Body: Windover 'Huntingdon' 33-seat front entrance coach bodies. Four (546-549) were later given full-fronted ECW FB39F bus bodies in 1958 and renumbered as 817-820.



BRISTOL LL6B   -   556 - 576 (Total 21)

Thames Valley No.556

Preserved No.556 (FMO 938) at the Thames Valley 100th event in Reading, August 2015. Photo by kind permission of Ken Jones.

Built 1950-51. Nos.556-563 were built and delivered in 1950, Nos.564-569 were delivered in 1950 but did not enter service until 1951, Nos. 570-576 delivered 1951.

Chassis: Bristol LL6B with 6-cylinder 8-litre Bristol AVW oil engines.

Body: All Eastern Coach Works (ECW) 30 feet long, 7 feet 6 inches wide 39-seat bus bodies with rear entrance. Numbers 564-568 were rebuilt by ECW in 1958 to "One Man Operated" (OMO) configuration with front entrances and angled nearside cab windows for fare collection.

Notes: Eleven of this batch were sold to United Welsh in 1960-61, retaining their Thames Valley fleet numbers with the new owner.



BRISTOL LWL6B   -   577 - 585 (Total 9)

Thames Valley No.582

No.582 (FMO 964) at Reading depot. Photo: unknown.

Built in 1951

Chassis: Bristol LWL6B with 6-cylinder 8-litre Bristol AVW oil engines.

Body: Eastern Coach Works (ECW) 30 feet long, 8 feet wide, 39-seat bus bodies with rear entrance.



BRISTOL LWL6B   -   607 - 612 (Total 6)

Thames Valley No.612 with Alexander (Greyhound)

Seen in Dundee in July 1962 is No.612 immediately after its sale to Alexander (Greyhound). Photo: George Bett

Built in 1951

Chassis: Bristol LWL6B with 6-cylinder 8-litre Bristol AVW oil engines.

Body: Eastern Coach Works (ECW) 30 feet long, 8 feet wide full-fronted 35-seat (later 37?) coach bodies with front entrance, painted cream.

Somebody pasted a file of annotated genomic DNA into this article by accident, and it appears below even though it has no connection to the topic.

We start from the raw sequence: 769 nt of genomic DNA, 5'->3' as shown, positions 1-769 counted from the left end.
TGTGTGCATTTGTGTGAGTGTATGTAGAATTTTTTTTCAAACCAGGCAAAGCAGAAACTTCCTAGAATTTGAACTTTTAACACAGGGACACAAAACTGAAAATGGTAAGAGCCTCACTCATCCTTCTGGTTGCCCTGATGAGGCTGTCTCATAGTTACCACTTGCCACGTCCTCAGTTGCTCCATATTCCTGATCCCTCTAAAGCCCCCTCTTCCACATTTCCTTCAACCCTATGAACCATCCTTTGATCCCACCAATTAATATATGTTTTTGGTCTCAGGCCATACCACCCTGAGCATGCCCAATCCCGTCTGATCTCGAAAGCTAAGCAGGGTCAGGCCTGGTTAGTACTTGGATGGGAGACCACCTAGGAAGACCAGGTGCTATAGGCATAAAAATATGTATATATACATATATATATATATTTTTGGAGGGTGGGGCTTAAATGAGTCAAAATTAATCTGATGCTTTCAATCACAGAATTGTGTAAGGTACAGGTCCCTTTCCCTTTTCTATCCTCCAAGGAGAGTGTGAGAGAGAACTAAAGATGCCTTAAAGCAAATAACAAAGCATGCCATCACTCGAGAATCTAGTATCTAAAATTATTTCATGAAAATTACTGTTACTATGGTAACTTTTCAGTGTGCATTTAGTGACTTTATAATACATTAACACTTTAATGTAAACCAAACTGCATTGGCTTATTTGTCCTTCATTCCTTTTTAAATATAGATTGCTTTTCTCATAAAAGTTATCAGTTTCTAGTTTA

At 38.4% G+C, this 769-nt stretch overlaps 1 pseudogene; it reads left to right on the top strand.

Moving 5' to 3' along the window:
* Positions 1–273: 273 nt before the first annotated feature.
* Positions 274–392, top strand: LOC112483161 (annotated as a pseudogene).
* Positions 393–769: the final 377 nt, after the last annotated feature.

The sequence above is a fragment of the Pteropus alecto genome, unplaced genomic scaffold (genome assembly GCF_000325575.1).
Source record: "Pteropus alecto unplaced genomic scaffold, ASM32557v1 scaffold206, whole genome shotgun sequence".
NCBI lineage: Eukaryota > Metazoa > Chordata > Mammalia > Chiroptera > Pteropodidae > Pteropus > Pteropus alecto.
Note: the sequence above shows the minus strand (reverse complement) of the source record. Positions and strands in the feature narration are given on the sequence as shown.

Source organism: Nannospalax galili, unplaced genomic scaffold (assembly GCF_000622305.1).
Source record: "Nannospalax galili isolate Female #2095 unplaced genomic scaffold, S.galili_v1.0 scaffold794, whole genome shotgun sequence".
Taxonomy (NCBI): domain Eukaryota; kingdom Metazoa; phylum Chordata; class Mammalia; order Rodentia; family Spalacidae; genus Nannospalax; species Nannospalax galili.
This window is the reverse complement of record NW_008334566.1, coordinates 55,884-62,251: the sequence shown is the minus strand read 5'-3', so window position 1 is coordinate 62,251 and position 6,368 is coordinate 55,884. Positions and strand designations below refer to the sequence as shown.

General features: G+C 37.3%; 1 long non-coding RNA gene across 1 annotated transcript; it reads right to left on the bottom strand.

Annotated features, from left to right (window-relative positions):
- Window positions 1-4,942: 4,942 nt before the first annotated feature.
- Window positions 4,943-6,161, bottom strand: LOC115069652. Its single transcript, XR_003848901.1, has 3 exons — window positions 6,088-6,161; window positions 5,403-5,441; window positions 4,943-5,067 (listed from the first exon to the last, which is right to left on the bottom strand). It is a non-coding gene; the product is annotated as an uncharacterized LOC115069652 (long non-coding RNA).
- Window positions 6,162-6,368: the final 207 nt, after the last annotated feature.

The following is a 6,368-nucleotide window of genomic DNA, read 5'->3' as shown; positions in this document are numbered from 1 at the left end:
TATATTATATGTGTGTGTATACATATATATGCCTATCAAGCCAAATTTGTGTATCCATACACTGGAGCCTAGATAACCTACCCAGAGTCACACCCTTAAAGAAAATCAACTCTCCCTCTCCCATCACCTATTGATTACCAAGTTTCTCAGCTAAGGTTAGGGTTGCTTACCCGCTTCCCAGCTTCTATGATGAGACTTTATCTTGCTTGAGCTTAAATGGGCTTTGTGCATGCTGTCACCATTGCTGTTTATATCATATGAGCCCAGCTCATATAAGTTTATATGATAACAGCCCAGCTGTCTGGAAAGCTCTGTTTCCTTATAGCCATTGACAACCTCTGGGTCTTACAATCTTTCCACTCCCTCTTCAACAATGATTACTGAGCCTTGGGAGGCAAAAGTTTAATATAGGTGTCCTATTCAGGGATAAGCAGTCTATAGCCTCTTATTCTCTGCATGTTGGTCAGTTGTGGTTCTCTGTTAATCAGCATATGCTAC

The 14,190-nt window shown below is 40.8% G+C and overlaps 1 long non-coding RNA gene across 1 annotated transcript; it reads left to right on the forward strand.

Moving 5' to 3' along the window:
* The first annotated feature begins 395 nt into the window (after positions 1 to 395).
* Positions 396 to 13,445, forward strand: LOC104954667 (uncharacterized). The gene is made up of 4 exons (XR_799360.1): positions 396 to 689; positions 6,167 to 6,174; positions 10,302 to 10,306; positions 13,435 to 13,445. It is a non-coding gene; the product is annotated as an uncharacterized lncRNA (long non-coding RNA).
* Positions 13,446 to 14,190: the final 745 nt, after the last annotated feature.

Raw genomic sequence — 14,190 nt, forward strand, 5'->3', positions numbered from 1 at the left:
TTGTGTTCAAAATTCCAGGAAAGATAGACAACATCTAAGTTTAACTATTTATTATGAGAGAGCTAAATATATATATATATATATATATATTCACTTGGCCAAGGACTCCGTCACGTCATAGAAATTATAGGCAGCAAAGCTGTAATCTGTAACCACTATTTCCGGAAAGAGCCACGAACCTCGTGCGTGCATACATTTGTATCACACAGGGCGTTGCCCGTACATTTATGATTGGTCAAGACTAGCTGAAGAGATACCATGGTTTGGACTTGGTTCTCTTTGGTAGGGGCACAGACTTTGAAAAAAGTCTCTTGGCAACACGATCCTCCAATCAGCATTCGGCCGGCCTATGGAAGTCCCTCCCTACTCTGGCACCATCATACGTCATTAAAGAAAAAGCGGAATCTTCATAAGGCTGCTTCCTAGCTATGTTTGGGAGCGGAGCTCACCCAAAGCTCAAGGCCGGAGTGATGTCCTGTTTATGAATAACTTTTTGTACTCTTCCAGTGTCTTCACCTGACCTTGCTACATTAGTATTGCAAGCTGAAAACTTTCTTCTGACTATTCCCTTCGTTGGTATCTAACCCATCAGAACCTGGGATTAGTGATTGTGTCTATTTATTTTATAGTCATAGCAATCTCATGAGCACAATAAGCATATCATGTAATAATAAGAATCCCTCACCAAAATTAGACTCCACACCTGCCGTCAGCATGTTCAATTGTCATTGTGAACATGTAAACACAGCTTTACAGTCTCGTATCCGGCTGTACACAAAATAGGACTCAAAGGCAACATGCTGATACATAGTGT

BRISTOL LWL6B   -   613 - 633 (Total 21)

Preserved No.616 at the Thames Valley 100th event, Reading in August 2015. Photo by kind permission of Ken Jones.

Built in 1952 (except 613 and 614 which were built in 1951).

Chassis: Bristol LWL6B with 6-cylinder Bristol AVW oil engines.

Body: Eastern Coach Works (ECW) 30 feet long, 8 feet wide 39-seat bus bodies with rear entrance.

Notes: Five of those still in service in 1969 were renumbered in a '2xx' series.



BRISTOL L6B   -   71 - 74 (Total 4)

Built in 1948 for United Counties

Chassis: Bristol L6B with 6-cylinder 8-litre Bristol AVW oil engines.

Body: Eastern Coach Works (ECW) 30 feet long, 7 feet 6 inches wide 31-seat bodies with front entrance, painted cream.



BRISTOL LL6B / LWL6B   -   75 - 78 (Total 4)

Built in 1951 for United Counties, acquired by Thames Valley in 1952.

Chassis: Bristol LL6B or LWL6B with 6-cylinder Bristol AVW oil engines.

Body: Eastern Coach Works (ECW) full-fronted 30 foot long 37-seat coach bodies with front entrance.



BRISTOL LWL6B   -   823 (Total 9)

South Midland No.822

Thames Valley (South Midland) No.822 at Victoria Coach Station, 26 May 1961. Photo by kind permission of Nigel Lemon.

Built in 1951 for United Counties, acquired by Thames Valley in 1959.

Chassis: Bristol LWL6B with 6-cylinder Bristol AVW oil engines.

Body: Eastern Coach Works (ECW) full-fronted 30 foot long 37-seat coach body with front entrance.

Notes: Used under "South Midland" fleetname, replacing withdrawn AEC Regals.



BRISTOL L6A   -   S301 - S305 (Total 5)

Thames Valley No.S302

Bristol L6A No.S302 (GFM 882) is seen here during its very short life with Thames Valley in the early 1960s. It had previously been SLA73 with Crosville but has now been restored to its Thames Valley livery.